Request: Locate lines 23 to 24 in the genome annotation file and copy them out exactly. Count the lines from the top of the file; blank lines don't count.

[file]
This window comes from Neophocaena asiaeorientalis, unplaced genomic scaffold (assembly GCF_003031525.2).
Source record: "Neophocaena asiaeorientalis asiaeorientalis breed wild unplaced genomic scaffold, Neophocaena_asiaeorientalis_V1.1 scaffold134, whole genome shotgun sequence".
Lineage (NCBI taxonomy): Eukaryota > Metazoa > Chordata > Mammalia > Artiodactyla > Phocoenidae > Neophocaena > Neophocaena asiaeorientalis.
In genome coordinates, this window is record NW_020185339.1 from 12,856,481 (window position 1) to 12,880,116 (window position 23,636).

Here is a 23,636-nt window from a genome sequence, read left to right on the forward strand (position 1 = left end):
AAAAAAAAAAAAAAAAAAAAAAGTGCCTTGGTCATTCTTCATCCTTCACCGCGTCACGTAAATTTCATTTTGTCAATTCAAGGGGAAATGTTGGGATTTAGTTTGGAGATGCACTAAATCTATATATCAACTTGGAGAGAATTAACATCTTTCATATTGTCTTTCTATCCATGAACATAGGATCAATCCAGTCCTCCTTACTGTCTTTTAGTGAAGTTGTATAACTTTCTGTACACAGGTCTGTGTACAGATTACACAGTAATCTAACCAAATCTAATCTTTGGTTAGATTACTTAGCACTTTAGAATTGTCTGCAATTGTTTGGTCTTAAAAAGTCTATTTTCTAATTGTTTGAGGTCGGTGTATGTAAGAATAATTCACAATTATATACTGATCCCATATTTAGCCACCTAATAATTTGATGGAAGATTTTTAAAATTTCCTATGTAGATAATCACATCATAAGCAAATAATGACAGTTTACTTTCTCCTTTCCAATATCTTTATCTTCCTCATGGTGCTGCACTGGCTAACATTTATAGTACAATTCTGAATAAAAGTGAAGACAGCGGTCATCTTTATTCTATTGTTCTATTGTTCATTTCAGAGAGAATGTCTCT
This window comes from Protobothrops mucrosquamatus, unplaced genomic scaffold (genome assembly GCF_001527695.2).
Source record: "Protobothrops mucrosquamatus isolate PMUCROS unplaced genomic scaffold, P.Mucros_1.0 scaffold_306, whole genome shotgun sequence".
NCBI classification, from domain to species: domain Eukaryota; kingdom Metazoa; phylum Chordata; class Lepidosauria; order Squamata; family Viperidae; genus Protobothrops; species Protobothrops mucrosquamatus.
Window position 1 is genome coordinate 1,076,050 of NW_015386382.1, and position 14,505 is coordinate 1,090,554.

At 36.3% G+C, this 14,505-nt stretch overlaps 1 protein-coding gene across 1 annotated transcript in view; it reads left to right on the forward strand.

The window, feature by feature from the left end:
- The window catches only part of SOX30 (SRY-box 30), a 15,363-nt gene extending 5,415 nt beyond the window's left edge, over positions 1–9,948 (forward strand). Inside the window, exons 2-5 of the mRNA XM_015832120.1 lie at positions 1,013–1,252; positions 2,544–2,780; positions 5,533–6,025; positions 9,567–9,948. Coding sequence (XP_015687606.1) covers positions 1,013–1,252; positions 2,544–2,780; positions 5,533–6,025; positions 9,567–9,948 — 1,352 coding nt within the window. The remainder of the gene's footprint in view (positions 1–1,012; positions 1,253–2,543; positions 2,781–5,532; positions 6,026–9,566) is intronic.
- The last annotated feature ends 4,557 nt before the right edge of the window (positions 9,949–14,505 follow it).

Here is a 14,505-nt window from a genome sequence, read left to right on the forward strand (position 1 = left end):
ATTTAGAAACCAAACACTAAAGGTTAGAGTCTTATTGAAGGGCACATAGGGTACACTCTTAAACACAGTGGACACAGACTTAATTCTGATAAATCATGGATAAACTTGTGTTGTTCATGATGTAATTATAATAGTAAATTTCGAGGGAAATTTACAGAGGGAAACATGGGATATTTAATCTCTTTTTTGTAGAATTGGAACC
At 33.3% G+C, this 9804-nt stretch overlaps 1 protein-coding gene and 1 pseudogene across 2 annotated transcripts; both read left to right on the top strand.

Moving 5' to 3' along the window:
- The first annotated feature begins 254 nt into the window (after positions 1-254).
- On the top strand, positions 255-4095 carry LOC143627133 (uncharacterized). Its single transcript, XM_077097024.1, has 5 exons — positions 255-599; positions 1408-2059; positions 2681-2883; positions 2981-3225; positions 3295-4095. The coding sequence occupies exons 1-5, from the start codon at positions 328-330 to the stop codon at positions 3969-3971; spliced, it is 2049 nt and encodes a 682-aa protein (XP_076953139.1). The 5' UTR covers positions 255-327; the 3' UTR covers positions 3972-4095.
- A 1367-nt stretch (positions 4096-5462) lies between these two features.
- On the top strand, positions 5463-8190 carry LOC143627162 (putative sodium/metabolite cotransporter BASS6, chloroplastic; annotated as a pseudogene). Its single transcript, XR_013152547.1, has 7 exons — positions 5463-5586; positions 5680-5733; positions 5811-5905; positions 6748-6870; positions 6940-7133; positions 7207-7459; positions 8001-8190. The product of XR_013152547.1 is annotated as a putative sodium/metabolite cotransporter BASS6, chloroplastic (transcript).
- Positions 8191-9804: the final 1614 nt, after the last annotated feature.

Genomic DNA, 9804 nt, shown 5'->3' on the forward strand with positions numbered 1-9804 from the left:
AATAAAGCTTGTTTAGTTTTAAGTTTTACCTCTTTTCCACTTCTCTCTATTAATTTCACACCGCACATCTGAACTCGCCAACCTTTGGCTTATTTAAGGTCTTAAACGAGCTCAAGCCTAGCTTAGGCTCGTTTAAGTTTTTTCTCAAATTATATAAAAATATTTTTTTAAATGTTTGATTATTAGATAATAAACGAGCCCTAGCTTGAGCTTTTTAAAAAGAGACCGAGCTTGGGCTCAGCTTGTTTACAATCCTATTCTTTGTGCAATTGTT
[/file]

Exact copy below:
- Positions 8191-9804: the final 1614 nt, after the last annotated feature.

Genomic DNA, 9804 nt, shown 5'->3' on the forward strand with positions numbered 1-9804 from the left: